The United States is in the midst of a medical education building campaign. Texas is among the leaders, with plans to increase enrollments to the nationally recommended 30-percent growth level by 2015. Texas is setting records in the number of medical school graduates, reaching 1,458 in 2011, a net gain of 80 (6 percent) from the preceding year.  The number of graduates is forecasted to peak at more than 1,700 this decade. 

 

Texas needs continued and stable state support

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Texas on the Brink 2013

Texas Medical Association's insight:

From the Texas Legislative Study Group, an interesting collection of facts and statistics about Texas, many of which support the Healthy Vision 2020 recommendations to improve health care in the Lone Star State

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Texas Medical Association's curator insight, April 15, 2013 6:33 PM

From the Texas Legislative Study Group, an interesting collection of facts and statistics about Texas, many of which support the Healthy Vision 2020 recommendations to improve health care in the Lone Star State

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Obesity causing health care costs to rise, study finds | Business | NewsObserver.com

Obesity causing health care costs to rise, study finds | Business | NewsObserver.com | Healthy Vision 2020 | Scoop.it
Whether you're obese or not, obesity increases Americans' health expenditures by $1,723 a year per person.
Texas Medical Association's insight:

Invest in obesity control

 

Overweight and obesity contribute to diabetes, hypertension, heart disease, cancer, and stroke. Texas has an easy-to-see obesity crisis. Some 66 percent of Texas adults are overweight or obese; the United States average is 63 percent. During the past three decades, obesity rates in children have more than tripled in the country. Today, 32 percent of Texas children (ages 10-17) are obese.

 

The obesity epidemic, and the ever-younger age groups that it strikes, threatens Texas’ physical and fiscal health. Texas’ continually expanding waistline correlates to our health care cost demands. Obesity is responsible for 27 percent of the growth in health care spending. Treating obese patients costs 37 percent more than treating normal-weight patients.

 

The rise in overweight and obesity is affecting the bottom line of Texas employers. The Texas Comptroller’s Office found that in 2009, obesity cost Texas businesses an estimated $9.5 billion, due to higher employee insurance costs, absenteeism, and other effects. Left unchecked, obesity could cost employers $32.5 billion annually by 2030.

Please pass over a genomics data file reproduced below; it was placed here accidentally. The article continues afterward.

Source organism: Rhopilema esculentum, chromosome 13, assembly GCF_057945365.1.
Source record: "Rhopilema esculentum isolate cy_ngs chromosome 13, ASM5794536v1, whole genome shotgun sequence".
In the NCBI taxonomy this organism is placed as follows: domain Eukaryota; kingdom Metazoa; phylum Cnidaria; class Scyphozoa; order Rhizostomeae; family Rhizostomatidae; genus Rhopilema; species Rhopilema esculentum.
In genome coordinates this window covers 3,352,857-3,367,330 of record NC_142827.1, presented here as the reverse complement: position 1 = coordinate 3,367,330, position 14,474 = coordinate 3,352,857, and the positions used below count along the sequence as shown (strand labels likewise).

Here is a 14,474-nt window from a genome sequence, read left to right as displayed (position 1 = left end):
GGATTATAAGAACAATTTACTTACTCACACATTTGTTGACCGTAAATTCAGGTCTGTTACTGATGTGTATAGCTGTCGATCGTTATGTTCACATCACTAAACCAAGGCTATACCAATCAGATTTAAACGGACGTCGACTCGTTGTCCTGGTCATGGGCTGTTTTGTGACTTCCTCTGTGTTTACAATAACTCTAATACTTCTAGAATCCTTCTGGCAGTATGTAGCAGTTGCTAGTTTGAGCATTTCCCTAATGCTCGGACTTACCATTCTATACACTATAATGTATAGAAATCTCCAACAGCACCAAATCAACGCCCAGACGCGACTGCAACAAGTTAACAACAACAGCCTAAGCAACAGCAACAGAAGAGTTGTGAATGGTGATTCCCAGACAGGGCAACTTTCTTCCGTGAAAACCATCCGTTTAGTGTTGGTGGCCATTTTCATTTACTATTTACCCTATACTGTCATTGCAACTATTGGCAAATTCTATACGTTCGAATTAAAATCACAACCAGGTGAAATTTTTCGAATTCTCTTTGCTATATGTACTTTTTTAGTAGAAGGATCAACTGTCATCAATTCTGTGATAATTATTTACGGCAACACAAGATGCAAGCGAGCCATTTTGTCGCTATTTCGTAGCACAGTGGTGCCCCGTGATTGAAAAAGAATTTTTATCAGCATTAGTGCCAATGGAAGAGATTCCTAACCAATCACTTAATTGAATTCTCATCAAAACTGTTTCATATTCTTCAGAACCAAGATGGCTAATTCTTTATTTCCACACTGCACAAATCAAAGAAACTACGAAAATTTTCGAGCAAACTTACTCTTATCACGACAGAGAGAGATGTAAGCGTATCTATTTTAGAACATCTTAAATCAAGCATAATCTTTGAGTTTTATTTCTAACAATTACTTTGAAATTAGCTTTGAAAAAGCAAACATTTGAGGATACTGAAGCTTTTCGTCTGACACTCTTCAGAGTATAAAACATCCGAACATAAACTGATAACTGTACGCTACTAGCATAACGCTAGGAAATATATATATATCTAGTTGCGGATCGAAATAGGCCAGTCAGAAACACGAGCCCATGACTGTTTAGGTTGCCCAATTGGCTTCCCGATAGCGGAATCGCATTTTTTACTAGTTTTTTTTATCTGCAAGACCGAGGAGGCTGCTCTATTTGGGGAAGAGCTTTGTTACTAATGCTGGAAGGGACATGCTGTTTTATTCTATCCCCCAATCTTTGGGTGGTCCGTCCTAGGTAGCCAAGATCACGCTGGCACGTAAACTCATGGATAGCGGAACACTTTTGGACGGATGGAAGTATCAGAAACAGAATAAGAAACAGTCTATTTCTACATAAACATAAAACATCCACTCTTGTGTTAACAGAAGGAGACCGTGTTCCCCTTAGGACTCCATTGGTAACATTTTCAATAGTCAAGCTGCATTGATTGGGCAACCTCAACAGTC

Improved physical health in students has been linked to academic success. Conversely, children with obesity are more prone to absences and lower grades. In the United States, students who are physically active at least 60 minutes on most days, play on at least one sports team, or watch fewer than three hours of television per day consistently have “mostly A’s.”

 

A great proportion of obese adults were overweight or obese as children. This serious risk factor is found in Texas, where more than 30 percent of children in grades 4 through 11 are overweight or obese. A child who is overweight at age 12 has a 75-percent chance of being overweight as an adult.

 

There is no single solution to preventing or addressing obesity. Multiple evidence-based approaches must be pursued for physicians, communities, schools, and workplaces, and each must identify potential barriers to implementing local programs.

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Potter: Legislators should seize opportunity to restore family...

Two years ago, the Texas House cut funding for the state’s family planning program by two-thirds, from $111 million to $37.
Texas Medical Association's insight:

Invest in preventive care for low-income women

 

Lost in the highly charged political debate is the fact that “women’s health” includes far more than abortions. Now that the federal government has withdrawn its support, the state must continue to find a way to ensure that women continue to have access to preventive services and to finance a robust Texas Women’s Health Program..

 

The Women’s Health Program, which does not provide abortions, delivers cost-effective basic health care screenings — such as for cancer, high blood pressure, and diabetes — as well as birth control. This is the only source of such preventive care for many low-income women in Texas.

 

More than 70 percent of pregnancies among single young women in Texas are unplanned.Increasing the number of women who enroll in the Women’s Health Program after a Medicaid delivery is especially important. Women who have had a Medicaid-funded delivery are at particularly high risk for subsequent pregnancy, often so soon that risks of prematurity and low birth weight are elevated. Babies born too soon or too small often have significant health problems, such as respiratory or developmental delays, contributing to higher medical costs at birth and as the child ages. In 2007, unplanned Medicaid births cost the state more than $1.2 billion.